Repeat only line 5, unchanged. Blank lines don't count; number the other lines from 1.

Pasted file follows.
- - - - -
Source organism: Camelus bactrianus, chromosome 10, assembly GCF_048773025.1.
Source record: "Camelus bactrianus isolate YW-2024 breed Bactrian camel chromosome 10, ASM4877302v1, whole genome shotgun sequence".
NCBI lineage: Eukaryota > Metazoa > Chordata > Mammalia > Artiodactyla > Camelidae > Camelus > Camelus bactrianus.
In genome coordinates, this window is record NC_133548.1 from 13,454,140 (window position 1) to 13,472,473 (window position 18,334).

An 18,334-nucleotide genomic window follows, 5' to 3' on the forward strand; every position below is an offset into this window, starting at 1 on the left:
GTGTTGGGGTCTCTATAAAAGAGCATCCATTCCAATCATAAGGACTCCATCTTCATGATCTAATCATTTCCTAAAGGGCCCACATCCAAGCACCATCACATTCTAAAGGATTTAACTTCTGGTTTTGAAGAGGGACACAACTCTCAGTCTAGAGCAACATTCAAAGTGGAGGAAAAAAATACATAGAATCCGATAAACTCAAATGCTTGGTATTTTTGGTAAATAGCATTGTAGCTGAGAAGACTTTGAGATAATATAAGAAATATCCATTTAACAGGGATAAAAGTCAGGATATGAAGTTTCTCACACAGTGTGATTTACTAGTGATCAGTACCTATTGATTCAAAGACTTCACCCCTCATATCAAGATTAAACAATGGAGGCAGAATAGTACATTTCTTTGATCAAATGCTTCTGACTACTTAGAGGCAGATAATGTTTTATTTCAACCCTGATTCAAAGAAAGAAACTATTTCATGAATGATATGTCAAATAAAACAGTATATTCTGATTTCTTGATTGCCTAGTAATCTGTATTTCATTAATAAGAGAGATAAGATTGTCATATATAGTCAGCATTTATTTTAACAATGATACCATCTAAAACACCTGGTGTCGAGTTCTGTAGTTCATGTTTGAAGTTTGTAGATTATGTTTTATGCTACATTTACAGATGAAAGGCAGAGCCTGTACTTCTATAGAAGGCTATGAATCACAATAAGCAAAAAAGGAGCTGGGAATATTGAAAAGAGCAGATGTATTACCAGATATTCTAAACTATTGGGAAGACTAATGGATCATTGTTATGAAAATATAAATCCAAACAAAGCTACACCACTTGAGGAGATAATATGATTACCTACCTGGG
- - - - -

An 18,334-nucleotide genomic window follows, 5' to 3' on the forward strand; every position below is an offset into this window, starting at 1 on the left: